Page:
In Bombay, a hypercompressed city of 17m people (nearly the population of Australia), the value of the individual is bound to be diminished. Even knowing that, I was struck by the casualness with which servants, driver and other laborers are deployed.
By casual, I mean this sort of thing: On the chance that you might want a car and may not want to flag one of the 65,000 taxis (true number) that circulate constantly, virtually all of them empty, a driver is asked to wait all evening outside your meeting place. Houseboys actually appear at the ring of a bell; it's a favorite game of one friend's three-year-old. "Send your man" is the suggestion for any errand, no matter how slight. And street vegetable stands home-deliver orders of less than a dollar.
The class divide in India is extreme; democracy has arrived but not egalitarianism. Yet there is little complaining. Waiting hours on end on the whim of richer people is considered a relatively good job compared to the alternatives.
Coming, as I do, from the land of the overscheduled, the amount of idleness on display in Bombay is shocking. This is a nation of grossly underutilized labor and talent. As I looked out a restaurant window one evening on the tide of empty Ambassador cabs lit by blue neon from within, I wondered whether this overabundance of human potential has an analogy in technology.
The enabling insight of the Silicon Age was Carver Mead' s counterintuitive 1980 call to "waste transistors". Until then most of the focus in software was on writing tight, efficient code that made the most of the scarce (and typically shared) computing resources available at the time. But the era of the personal computer was dawning, and with it the arrival of more MIPS on the desktop than most people knew what to do with. Mead suggested that programmers imagine that transistors--computing power--were free. Rather than protecting them, they should think of ways to exploit them without a second thought. And thus was born such computationaly extravagant eye-candy as the graphical user interface--and the Mac and Windows.
The same can now be argued for storage, memory and bandwidth. The original iPod's 10GB hard drive seemed profligate compared the flash memory of the average MP3 player of the time, but it introduced the concept of taking your entire music library with you everywhere you went, rather than having to anticipate ahead of time what mood you might be in when a moment to listen came. And that is why Manhattan is now a sea of white earbuds. Likewise, I carry a month's worth of email on my Treo because there's no reason not to; 1GB SD cards are cheap.
In all the computers that surround us, the CPU idles virtually all the time, spinning its gigahertz wheels waiting for us to give it a command. Carver Mead's advice has been taken. Standing on the street in Bombay, I think of 65,000 taxi drivers doing the same.
Is the analogous lesson of India "Waste People"? Is India's key competitive advantage the ability to think of people not as individuals but as available resources, deployable in the millions? It may look that way from a Silicon Valley being depopulated by outsourcing, but I think the answer is actually no.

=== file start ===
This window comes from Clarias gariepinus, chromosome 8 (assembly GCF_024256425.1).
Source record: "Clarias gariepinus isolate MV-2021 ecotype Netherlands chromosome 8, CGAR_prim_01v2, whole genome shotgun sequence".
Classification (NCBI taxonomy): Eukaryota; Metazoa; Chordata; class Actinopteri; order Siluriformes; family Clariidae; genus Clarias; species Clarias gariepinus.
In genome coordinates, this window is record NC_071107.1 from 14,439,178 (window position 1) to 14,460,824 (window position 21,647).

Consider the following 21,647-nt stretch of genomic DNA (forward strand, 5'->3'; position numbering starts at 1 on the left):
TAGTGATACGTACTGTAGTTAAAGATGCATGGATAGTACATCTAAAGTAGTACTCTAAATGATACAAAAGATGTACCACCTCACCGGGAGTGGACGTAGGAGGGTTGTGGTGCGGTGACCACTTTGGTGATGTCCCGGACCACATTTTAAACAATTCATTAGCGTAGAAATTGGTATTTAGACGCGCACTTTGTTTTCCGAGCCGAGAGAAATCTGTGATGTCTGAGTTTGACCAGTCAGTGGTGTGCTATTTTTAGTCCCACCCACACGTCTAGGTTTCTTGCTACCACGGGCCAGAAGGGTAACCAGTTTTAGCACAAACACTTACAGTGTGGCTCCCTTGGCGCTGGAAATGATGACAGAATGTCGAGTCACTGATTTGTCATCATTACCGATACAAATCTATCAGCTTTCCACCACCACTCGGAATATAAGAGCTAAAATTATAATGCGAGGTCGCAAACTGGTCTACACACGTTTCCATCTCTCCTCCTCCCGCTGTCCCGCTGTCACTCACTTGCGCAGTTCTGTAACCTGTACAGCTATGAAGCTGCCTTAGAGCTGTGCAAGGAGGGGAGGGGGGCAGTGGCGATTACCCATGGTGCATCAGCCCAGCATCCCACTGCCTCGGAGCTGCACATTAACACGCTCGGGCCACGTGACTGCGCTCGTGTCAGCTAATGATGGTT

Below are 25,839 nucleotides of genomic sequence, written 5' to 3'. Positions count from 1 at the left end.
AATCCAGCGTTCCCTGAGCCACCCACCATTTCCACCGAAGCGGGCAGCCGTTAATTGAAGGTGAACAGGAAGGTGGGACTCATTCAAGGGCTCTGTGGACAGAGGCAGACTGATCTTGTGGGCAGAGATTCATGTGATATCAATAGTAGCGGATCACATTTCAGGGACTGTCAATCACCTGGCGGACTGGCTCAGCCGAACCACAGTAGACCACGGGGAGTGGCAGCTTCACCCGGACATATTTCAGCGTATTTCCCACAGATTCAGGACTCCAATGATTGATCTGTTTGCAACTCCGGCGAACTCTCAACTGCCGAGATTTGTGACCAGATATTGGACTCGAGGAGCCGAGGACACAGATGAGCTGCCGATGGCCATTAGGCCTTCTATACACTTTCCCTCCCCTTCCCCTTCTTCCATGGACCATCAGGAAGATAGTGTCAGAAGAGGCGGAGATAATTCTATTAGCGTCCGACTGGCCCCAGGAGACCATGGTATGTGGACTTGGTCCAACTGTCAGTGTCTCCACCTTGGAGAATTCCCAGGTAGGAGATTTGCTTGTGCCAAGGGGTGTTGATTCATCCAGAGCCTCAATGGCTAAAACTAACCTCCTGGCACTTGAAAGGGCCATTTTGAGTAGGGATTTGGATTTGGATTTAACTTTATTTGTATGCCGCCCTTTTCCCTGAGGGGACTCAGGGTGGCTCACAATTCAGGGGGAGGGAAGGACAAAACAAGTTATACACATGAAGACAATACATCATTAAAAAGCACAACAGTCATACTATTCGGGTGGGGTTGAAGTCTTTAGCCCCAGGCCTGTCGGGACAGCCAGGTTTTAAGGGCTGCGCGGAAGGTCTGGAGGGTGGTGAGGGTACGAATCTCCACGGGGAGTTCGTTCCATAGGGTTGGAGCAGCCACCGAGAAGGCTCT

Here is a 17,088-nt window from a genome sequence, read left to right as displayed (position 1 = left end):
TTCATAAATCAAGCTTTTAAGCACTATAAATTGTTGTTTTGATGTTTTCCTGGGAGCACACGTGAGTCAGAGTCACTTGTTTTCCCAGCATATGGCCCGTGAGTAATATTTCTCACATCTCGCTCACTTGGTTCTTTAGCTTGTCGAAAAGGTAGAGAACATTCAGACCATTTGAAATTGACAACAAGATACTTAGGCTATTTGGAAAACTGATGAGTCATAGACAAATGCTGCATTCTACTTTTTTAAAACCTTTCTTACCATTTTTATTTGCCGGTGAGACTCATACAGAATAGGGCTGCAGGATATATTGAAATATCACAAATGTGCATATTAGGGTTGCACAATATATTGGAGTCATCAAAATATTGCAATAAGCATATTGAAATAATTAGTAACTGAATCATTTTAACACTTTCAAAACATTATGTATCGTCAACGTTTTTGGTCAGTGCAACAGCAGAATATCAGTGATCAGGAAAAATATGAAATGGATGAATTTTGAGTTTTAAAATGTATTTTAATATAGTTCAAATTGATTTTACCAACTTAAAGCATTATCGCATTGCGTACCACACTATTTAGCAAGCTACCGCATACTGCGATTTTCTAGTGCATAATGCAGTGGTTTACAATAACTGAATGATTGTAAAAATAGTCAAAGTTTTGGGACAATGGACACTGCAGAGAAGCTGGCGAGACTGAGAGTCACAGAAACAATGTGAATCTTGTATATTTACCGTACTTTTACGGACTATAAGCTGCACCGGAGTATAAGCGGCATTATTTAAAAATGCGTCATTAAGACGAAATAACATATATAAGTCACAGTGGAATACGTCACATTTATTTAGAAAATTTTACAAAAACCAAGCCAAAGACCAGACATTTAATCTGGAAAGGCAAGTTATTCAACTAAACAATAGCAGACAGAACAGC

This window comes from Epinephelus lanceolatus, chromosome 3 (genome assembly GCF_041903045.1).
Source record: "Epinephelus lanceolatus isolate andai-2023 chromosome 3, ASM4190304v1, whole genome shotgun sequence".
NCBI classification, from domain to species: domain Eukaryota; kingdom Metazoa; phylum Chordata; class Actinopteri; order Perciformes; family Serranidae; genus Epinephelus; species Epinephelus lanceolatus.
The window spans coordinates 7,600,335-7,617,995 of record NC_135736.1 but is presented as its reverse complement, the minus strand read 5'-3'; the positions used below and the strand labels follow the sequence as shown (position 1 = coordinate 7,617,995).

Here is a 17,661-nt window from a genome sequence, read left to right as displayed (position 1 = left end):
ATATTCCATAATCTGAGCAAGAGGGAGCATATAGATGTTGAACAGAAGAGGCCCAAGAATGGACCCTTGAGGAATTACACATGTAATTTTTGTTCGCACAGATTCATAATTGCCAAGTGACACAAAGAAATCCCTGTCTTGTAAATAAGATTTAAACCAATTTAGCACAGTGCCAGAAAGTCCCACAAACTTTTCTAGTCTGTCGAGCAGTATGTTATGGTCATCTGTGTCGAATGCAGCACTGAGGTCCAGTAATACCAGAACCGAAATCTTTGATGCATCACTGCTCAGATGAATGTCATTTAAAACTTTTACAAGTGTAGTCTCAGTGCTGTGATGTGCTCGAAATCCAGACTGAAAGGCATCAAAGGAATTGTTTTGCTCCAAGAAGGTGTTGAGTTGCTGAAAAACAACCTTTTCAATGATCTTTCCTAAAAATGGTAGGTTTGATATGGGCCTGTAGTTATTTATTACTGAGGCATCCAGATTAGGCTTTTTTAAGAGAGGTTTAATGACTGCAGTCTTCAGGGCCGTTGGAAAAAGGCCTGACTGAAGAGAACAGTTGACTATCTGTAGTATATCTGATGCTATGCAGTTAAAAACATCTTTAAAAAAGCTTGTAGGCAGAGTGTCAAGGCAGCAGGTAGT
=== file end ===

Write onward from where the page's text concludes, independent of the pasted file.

I imagine that somewhere in one of the planning ministries of New Deli there is a technocrat who is nevetheless thinking that way. But then I think of the call center workers I've met and, more importantly, their parents, who hold the managers of the operation accountable for the moral and professional integrity of their daughters. I think of the 90% annual turnover rate at these centers (comparable to the employee churn in the American fast-food industry). And I think of the security guards in the parking lots who are there not to protect property but to stop the newly independent 20-year-olds from having sex in the cars. The doors to the roof are locked for the same reason.
Until you come to India you cannot really understand what a traditional society it is, and how important the family remains (arranged marriage is still the norm). This is the limiting factor in India's ability to scale its outsourcing industry. The call centers have tapped out the local population of qualified kids and must now import them from around the country. Rather than living at home until they are married (and sometimes after), these young men and women are now living in shared apartments in the big city and working all night with members of the opposite sex, to say nothing of the exposure to American culture. The natural happens in a culture not yet ready to accept it.
It is statistically tempting to look at the 30m Indians entering the workforce each year, many of them college educated and English-speaking, and see them as cheap and available labor on a scale unimaginable in the West. Yet meet a few and you are reminded that each one of them is a person with a family, and culture sometimes takes precedence over economics. Carver Mead's slogan created Silicon Valley, but its analogy may not work in India. Outsourcing will hit its limits in India's traditions, and their ability to absorb the social effects of globalisation. There is no Moore's Law of culture. Transistors don't quit under parental pressure. Transistors don't have sex on the roof.